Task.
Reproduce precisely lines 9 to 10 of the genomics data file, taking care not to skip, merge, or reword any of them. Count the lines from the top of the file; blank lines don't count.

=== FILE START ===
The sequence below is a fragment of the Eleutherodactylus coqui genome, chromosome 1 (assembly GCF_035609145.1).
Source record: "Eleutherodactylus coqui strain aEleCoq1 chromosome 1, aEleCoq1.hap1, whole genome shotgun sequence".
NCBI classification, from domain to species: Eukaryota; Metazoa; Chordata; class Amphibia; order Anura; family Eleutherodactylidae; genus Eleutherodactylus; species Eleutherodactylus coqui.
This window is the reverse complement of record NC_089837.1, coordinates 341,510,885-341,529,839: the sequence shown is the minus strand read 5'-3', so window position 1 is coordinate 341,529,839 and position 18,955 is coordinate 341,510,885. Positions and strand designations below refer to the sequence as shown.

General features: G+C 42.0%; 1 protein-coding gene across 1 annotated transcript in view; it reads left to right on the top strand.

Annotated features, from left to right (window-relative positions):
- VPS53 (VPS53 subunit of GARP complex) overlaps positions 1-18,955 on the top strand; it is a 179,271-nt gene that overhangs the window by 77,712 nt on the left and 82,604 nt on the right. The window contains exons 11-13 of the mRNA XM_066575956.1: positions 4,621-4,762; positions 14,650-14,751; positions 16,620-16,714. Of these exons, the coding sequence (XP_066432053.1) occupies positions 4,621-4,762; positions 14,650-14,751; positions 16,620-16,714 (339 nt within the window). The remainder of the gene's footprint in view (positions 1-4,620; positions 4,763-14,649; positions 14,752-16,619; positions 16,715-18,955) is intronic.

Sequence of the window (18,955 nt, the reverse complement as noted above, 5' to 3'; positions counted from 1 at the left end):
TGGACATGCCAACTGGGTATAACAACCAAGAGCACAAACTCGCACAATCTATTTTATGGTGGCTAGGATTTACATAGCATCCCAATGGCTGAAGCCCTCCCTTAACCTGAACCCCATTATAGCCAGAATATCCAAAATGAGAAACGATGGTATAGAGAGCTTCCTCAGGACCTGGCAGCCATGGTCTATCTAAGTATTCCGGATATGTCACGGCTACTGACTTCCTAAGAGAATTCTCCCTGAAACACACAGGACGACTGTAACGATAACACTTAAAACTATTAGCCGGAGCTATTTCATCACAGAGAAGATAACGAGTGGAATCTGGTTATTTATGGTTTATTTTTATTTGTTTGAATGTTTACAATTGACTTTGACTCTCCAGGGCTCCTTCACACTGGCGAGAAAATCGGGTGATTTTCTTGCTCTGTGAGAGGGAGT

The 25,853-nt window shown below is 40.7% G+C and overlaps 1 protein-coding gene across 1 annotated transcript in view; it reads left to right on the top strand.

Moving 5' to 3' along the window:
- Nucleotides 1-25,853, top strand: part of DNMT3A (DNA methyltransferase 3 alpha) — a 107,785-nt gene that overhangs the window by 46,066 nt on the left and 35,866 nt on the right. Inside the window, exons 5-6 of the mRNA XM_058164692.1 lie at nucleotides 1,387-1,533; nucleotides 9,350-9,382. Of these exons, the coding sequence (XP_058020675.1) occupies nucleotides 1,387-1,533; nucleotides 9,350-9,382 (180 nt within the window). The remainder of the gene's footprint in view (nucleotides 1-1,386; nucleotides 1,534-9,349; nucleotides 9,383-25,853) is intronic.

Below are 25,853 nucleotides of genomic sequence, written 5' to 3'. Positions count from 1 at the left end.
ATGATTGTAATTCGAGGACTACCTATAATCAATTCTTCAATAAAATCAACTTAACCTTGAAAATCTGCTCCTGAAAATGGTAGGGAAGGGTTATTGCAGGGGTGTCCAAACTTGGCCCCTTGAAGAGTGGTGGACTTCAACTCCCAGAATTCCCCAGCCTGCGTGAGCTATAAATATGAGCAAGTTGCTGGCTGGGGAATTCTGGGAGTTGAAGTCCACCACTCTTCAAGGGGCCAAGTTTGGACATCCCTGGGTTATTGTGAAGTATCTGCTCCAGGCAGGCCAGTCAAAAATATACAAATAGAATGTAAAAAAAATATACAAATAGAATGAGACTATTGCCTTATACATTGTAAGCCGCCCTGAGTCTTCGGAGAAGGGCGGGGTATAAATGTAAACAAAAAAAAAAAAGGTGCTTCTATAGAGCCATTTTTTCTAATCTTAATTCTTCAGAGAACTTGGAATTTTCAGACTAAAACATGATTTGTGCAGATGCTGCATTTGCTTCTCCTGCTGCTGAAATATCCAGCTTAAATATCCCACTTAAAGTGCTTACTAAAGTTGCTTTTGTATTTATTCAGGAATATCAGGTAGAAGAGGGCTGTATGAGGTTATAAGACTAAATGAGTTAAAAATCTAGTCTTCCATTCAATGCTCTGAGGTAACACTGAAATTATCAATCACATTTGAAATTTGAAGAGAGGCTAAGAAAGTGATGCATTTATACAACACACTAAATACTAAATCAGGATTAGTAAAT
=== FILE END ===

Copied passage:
TGGACATGCCAACTGGGTATAACAACCAAGAGCACAAACTCGCACAATCTATTTTATGGTGGCTAGGATTTACATAGCATCCCAATGGCTGAAGCCCTCCCTTAACCTGAACCCCATTATAGCCAGAATATCCAAAATGAGAAACGATGGTATAGAGAGCTTCCTCAGGACCTGGCAGCCATGGTCTATCTAAGTATTCCGGATATGTCACGGCTACTGACTTCCTAAGAGAATTCTCCCTGAAACACACAGGACGACTGTAACGATAACACTTAAAACTATTAGCCGGAGCTATTTCATCACAGAGAAGATAACGAGTGGAATCTGGTTATTTATGGTTTATTTTTATTTGTTTGAATGTTTACAATTGACTTTGACTCTCCAGGGCTCCTTCACACTGGCGAGAAAATCGGGTGATTTTCTTGCTCTGTGAGAGGGAGT

The 25,853-nt window shown below is 40.7% G+C and overlaps 1 protein-coding gene across 1 annotated transcript in view; it reads left to right on the top strand.